Musashi is actually somewhat of a counterexample here. He won his last duel around 30, after which he sought to perfect brushmanship (penmanship?). Despite his renunciation of combat, his prowess, as you predict, ensured him generous company. That he nevertheless died in a cave is a testament to the purity of his mentality.

  8. bicebicebice says:

    “As this addiction progresses the warrior gradually loses interest in anything else except as a means to the end of achieving greater accomplishments as a warrior. This includes creature comforts like sex and good food. However, the upside of having such a rare level of skill, as with the phenomenon of genius, is that it can be used to overcome remarkably difficult hurdles on a regular basis with relative ease. So the warrior idealist rarely lacks for material things when he can be bothered to desire them, his skills being in such high demand.”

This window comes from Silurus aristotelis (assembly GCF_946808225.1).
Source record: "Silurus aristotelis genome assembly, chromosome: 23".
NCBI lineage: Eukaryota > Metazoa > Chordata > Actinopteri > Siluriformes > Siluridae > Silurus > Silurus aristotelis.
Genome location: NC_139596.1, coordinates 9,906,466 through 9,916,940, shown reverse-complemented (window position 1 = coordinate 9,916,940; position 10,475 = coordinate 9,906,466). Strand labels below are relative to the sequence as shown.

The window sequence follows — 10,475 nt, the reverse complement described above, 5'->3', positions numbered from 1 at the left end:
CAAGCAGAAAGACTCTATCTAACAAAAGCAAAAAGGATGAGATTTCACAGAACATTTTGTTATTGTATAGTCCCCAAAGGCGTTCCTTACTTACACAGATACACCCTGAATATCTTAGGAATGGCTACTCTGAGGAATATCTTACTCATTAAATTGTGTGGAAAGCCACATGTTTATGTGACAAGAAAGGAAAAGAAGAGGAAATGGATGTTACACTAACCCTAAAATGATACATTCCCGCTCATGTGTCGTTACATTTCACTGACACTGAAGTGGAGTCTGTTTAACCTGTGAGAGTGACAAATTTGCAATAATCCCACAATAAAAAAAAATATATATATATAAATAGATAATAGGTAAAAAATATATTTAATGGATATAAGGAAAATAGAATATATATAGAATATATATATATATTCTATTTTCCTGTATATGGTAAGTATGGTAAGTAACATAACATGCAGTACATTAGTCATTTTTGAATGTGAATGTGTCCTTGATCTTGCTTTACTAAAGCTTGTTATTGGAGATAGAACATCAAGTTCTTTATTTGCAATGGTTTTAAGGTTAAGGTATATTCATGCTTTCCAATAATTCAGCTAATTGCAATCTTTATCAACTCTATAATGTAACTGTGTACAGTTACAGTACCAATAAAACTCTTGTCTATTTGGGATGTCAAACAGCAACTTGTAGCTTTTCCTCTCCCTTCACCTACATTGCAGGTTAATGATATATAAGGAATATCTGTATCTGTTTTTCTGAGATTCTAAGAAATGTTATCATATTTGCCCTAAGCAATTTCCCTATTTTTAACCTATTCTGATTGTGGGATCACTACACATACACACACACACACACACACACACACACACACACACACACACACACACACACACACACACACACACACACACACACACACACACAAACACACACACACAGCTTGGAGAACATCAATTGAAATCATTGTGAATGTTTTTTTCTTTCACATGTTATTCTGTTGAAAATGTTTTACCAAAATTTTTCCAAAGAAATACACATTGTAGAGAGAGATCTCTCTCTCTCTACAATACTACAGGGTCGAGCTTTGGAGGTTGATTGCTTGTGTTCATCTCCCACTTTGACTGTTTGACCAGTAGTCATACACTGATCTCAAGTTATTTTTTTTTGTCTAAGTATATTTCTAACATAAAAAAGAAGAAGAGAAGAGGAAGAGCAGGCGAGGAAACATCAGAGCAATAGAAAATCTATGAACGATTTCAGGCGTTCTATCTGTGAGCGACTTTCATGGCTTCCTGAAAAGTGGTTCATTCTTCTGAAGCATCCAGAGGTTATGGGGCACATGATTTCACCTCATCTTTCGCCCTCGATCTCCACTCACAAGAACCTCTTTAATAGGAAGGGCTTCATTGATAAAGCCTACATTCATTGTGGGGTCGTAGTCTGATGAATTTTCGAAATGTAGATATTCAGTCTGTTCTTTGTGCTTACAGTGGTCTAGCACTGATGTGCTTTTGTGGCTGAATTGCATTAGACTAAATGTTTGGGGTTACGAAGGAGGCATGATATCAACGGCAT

All in all, highly interesting and intredasting. It resonates.

  9. Kingboss says:

    Here is a modern group that follows the warrior mindset I found a number of weeks ago:
    http://www.jack-donovan.com/axis/2014/06/a-time-for-wolves/

    They seem to be one of the few genuine attempts at recreating a real separatist movement away from mainstream society. Already larger than most indian reserves and with off-the-grid establishments, it seems they will only grow. In addition, they have auxiliaries in multiple states and increasing self-sufficiency. They may very well entirely detach themselves of the system and achieve self-governance as an all-nordic/europoid tribe.
    As far as I can tell, they are religious, dedicated, folkish and red-pilled to the max. An interview with their founder right here shows their structure and philosophy:
    http://www.counter-currents.com/2016/02/greg-johnson-interviews-paul-waggener-2/

    • Aeoli Pera says: